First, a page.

COVID-19 and the Auto Outlook

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The COVID-19 pandemic decimated global auto sales in April, but the North American auto markets face a tentative recovery as economies begin to reopen. PHOTO Scotia Bank

Sales were decimated in April, but a tentative recovery is expected.

The COVID-19 pandemic decimated global auto sales in April, but the North American auto markets face a tentative recovery as economies begin to reopen. Even so, we expect to see a decline of around 25% in new-vehicle sales in 2020 in Canada, the U.S., and Mexico overall.

Worldwide, new-vehicle sales saw a year-over-year drop of 46%, with Canada posting a decline of 75% when compared to April 2019. Most global regions reported large declines, but China did surprisingly well at just 2.5% y/y.

That appears be the result of getting the pandemic under control, along with pent-up demand, increased incentives, and lower vehicle ownership penetration that gives automakers a large market to tap.

The U.S. had a 47% drop, relatively moderate in comparison to most other regions. It’s likely that a patchwork approach to shutdowns across various states helped to soften the decline.

Canada’s the hardest-hit North American country

Of the three North American countries, Canada’s 37% y/y drop in the first quarter was the sharpest decline, due to governments at all levels freezing businesses far more aggressively than in Mexico or the United States. The only bright point for dealers was that service departments were deemed essential services by virtually all jurisdictions.

That created an uptick in work orders, and as restrictions on showrooms lift, new-vehicle sales should rise as well with the pent-up demand as the economic recovery takes hold. There is also potential for modest new demand as consumers shy away from public transit over fear of virus transmission.

We expect that April will prove to be the trough for global sales, but it’s still not going to be easy. A Canadian poll by CarGurus in April suggested that only 6% of consumers who planned to buy a vehicle in 2020 have put that off indefinitely, and 16% who hadn’t originally planned on buying in 2020 will do so – but the majority polled will defer their purchase until a recovery is underway, with expectations ranging from three to six months for this to happen.

Robust government transfers are putting a floor under the decline, such as the $2,000-per-month Canadian Emergency Response Benefit (CERB), which is currently going out to two in five in the workforce. But Scotiabank Economics predicts that we won’t reach pre-crisis GDP levels until late 2021 in the U.S., and by early 2022 in Canada.

Unemployment levels will come down from what we saw in April, but they will still be relatively elevated over this period, which will affect new-vehicle demand.

Used vehicles will play a role

Used vehicles should pick up some of the slack, as real or perceived financial issues push some potential new-car buyers to the other side of the dealer’s lot, especially as used-vehicle prices are declining. Spurred by improved longevity, pre-owned vehicles usually make up about 60% of all Canadian sales.

Although we forecast a 10% decline y/y in used vehicles for 2020, we expect to see an acceleration in sales activity as the year advances, and then a healthy rebound in 2021. There will be a lot of vehicles hitting the used market in the next little while.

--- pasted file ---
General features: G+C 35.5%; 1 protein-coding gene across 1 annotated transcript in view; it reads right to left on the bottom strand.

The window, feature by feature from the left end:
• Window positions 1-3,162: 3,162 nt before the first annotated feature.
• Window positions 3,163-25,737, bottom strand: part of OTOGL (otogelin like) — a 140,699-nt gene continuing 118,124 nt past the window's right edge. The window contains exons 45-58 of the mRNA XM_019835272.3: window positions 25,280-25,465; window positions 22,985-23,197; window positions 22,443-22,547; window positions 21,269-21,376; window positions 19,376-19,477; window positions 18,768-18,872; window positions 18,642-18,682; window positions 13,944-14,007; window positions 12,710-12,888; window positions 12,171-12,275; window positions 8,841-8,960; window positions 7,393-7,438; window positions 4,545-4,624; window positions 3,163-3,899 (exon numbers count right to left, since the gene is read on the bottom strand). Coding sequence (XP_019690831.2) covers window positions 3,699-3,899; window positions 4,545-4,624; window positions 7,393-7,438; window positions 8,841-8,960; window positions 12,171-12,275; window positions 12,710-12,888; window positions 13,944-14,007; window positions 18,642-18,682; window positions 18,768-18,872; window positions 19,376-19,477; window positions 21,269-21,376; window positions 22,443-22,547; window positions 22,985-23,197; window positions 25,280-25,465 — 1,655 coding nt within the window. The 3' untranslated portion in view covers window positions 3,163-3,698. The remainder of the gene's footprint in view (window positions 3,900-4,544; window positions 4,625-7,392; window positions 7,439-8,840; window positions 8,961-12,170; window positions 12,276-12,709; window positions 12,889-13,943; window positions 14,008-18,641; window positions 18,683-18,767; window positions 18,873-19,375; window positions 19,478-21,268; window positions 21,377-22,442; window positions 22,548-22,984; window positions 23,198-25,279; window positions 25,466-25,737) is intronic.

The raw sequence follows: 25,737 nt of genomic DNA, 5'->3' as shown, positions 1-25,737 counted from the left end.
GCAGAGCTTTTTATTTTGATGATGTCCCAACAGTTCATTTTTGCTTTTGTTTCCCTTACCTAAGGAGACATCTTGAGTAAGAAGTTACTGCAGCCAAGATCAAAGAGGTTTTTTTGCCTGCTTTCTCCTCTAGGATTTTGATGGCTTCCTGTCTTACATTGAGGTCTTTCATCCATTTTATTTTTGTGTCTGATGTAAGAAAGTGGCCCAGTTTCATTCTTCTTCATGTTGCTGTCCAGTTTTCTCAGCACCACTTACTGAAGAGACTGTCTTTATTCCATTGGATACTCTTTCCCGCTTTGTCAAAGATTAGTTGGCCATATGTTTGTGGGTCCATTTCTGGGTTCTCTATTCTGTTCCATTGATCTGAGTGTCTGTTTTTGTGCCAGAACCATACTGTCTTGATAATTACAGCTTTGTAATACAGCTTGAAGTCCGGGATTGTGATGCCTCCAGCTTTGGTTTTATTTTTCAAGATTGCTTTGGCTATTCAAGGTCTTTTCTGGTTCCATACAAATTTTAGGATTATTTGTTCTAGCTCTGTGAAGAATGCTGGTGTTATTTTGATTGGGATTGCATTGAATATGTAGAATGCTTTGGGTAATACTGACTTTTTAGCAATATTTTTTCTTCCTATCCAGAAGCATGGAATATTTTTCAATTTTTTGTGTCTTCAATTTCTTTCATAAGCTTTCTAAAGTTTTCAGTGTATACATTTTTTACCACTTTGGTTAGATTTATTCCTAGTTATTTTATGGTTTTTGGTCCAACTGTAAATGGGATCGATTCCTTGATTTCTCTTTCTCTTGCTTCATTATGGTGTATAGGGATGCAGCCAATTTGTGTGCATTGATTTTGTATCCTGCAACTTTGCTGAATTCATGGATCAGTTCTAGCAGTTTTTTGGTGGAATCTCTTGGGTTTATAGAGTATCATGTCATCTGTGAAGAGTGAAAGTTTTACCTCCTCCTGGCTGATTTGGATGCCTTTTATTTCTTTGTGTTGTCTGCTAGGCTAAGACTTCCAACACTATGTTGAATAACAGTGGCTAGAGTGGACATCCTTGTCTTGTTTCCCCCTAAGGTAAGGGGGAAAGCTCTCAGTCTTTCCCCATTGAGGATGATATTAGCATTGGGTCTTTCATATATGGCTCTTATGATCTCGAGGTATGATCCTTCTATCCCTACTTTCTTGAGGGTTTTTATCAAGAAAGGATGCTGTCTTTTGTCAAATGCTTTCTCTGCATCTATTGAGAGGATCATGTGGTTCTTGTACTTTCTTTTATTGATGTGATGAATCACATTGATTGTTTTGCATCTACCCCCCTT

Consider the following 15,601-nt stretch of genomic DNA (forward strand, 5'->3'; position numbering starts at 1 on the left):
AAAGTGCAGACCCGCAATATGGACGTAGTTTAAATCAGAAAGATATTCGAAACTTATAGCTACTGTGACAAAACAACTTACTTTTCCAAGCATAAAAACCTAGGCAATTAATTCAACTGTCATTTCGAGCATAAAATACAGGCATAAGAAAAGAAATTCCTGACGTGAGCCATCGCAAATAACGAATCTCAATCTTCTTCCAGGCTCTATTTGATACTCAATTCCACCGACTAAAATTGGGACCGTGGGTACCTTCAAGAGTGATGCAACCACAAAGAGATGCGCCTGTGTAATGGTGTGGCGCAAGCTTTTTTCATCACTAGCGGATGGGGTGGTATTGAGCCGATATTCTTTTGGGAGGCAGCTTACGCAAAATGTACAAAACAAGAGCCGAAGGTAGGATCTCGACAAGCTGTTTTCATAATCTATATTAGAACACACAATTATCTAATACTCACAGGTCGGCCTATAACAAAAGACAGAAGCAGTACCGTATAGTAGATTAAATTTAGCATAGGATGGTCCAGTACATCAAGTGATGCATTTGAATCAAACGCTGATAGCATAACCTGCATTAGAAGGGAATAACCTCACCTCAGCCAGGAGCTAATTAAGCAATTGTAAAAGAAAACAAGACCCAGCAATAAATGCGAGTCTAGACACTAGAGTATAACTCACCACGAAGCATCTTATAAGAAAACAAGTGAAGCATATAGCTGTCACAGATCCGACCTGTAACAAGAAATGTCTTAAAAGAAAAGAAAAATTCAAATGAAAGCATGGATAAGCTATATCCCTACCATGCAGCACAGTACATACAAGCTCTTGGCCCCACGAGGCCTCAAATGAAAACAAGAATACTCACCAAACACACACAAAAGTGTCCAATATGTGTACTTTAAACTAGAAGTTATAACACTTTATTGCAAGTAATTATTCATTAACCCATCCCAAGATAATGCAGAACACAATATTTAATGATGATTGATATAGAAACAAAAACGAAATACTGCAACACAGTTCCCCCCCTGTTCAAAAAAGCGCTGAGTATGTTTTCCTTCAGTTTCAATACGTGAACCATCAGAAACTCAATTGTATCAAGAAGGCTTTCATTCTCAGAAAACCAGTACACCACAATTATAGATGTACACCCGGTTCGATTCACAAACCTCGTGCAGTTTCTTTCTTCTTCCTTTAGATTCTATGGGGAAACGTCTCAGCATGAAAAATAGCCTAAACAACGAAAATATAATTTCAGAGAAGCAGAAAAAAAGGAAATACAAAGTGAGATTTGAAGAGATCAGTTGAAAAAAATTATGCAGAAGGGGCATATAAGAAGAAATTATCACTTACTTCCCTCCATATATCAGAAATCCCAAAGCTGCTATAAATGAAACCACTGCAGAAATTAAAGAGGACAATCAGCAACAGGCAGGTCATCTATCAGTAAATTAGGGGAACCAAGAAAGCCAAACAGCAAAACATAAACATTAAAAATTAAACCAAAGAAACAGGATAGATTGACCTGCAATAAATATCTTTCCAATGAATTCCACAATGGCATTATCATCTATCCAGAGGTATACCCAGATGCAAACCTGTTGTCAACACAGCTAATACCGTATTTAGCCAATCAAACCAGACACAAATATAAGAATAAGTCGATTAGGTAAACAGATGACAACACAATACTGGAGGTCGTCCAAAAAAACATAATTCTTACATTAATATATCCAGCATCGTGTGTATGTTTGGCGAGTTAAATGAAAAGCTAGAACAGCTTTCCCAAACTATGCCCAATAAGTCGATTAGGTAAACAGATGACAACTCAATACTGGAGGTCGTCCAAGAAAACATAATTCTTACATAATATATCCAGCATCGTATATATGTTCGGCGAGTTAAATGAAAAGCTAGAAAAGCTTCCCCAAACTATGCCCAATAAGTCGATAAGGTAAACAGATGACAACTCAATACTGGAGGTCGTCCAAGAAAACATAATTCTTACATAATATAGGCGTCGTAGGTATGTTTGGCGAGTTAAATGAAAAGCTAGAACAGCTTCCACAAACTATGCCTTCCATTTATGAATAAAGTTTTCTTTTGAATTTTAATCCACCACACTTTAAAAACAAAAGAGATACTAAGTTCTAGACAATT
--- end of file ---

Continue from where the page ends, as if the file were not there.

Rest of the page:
Leasing grew in popularity over the last few years and these cars are coming off their plans, while rental companies hit hard by COVID-related travel restrictions will be taking cars off their fleets at an accelerated level.

New-vehicle sales will also be affected by supply, as automakers halted production across the continent for employee safety, or due to supply chain disruptions. Wards Automotive reported an 89% y/y decline in North American production in April.

This will likely lead to more balanced supply and demand, with fewer vehicles sitting on dealer lots, although there may still be issues with dealers getting enough of some models.

Prices will be subdued

Without a glut of inventory, consumers shouldn’t expect to see substantial price incentives. But vehicle prices overall are expected to be subdued, albeit with some volatility in the coming months. We expect these lower prices to persist for some time, although production costs may eventually pressure a rise in price, especially if there is an aggressive shift toward moving supply chains back to North America and the costs associated with it.

Everything is having an effect on the market, and there are a lot of variables to consider. Used vehicles are showing an approximate 3% decline below pre-crisis levels in the U.S. and Canada, and wholesale prices are expected to fall by 17% in 2020 overall.

Residual values are declining, which will erode the affordability of replacement options, especially in market segments where negative equity has been growing.

On the other hand, low-cost financing should increasingly help sales. Low fuel prices are also improving vehicle affordability, although this may turn out to boost a shift to larger vehicles, rather than spurring more vehicle sales.

For 2020, new-vehicle demand across North America could be around 14.8 million units, which is 5.2 million less than in 2019. Used vehicle demand in the U.S. and Canada could be 36 million, a drop of 7.5 million from 2019.

Overall, the North American auto market will largely be driven by demand. Supply will influence price, which could shift what vehicles are purchased, but it’s customers who will ultimately guide the market.



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